Continuing our look at the work of BMC volunteers supporting our specialist committees. A small but very dedicated and knowledgeable group of volunteers make up the BMC Huts Group. With two key focuses – namely supporting clubs who own or operate mountain huts, and supporting the three national huts – the work the group gets involved with is wide ranging.
Supporting clubs who own or operate mountain huts
An incredibly important resource to the mountaineering community is the extensive network of mountain huts that are owned or operated by BMC-affiliated clubs. This resource is not only highly valued by the members of these clubs but also by members of other mountaineering clubs and other groups who use these huts as convenient and cost-effective ways to get in to the outdoors.
The Huts Group provides a service for these clubs by maintaining a comprehensive set of guidelines for hut managers covering a range of management issues. Recent updates have included:
G1 Club Organisation & Ownership of Property;
G6 Combined Liability Insurance; and
G10.1 Private water Supplies;
The next guidelines to be reviewed will be:
G13 Managing Building Projects; and
G16.1 Small Sewage Discharges
The Group offers direct advice and support to BMC-affiliated clubs on the many issues they raise, including: child safeguarding; employers’ liability insurance; fire protection; health and safety; risk assessments; unpaid hut fees; private water supplies; security locks; septic tanks; building developments; corporation tax; grant funding applications; and the BMC Loan Scheme. Some of these issues require liaison with other BMC committees or members of BMC staff.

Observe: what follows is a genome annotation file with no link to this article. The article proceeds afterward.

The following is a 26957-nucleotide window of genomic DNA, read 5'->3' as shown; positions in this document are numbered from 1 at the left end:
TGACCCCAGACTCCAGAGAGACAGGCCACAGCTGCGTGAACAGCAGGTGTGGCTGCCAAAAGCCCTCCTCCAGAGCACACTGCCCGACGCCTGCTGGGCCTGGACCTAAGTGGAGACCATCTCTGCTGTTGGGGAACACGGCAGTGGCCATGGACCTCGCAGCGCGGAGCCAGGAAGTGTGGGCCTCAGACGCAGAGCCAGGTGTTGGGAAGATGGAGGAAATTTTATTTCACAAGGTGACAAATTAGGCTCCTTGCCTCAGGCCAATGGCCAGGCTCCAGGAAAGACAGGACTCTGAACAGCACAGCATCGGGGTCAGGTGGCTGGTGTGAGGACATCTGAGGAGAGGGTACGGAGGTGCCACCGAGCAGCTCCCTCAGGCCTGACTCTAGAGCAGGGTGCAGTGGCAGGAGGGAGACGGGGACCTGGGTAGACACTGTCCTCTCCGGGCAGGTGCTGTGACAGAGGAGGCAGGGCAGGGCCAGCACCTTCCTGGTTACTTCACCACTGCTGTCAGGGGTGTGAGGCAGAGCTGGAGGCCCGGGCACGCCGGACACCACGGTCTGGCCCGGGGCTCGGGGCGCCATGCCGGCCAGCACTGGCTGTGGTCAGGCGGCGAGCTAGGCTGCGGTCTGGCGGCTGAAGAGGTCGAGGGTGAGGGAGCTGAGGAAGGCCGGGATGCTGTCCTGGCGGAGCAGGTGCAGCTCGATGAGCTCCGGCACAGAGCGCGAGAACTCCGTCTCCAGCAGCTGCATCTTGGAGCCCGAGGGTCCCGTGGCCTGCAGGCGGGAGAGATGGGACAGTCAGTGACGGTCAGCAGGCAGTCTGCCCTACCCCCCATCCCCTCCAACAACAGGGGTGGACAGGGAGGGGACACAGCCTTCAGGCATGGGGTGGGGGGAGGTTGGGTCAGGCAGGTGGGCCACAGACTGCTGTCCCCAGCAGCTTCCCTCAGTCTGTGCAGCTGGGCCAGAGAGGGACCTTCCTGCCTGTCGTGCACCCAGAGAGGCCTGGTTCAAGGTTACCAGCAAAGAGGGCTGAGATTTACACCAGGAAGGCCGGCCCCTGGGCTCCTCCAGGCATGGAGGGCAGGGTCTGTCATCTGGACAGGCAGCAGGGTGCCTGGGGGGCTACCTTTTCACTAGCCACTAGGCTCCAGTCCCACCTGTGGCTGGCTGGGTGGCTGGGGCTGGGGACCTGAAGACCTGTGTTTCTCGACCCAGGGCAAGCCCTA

The Alex Macintyre Memorial Hut – a great base for Ben Nevis and Glen Coe.
There is much liaison with those responsible for the National Huts with several members of the group serving in various capacities on the committees or acting as trustees of the three national huts.
There are three national huts that the group works with:
All three huts are available for any BMC member to book and stay at throughout the year.
The Glen Brittle Memorial hut sits under Skye’s majestic Cuillin ridge.
Photo: Lynne Harris.
The Group deals with queries about the national huts, such as reciprocal rights, and shares good management practice across the huts.
The Groups carries out surveys of clubs with huts and uses the results to identify trends in use, share good practice, identify issues that clubs are having and provide action to further support clubs.
The Group provides ‘Huts Seminars’ for those individuals involved in the management, maintenance and upkeep of club huts; this is to advise on new requirements, share good practice, and provide appropriate training.
The Group liaises with Mountaineering Scotland’s Huts Advisory Group in particular with production of guidelines. Where English and Scottish law differ separate guidelines have been produced for Scottish clubs and English clubs with huts in Scotland. The Group also works with Mountaineering Scotland in relation to the two national huts that are based in Scotland.
As the climbing walls, crags and mountains start to open, we wanted to say thanks to every BMC member who supported us through the Coronavirus crisis.
From weekly Facebook Lives and GB Climbing home training videos, to our access team working to re-open the crags and fight for your mountain access, we couldn’t have made it without you.
If you liked what we did, then tell your friends about us: www.thebmc.co.uk/join
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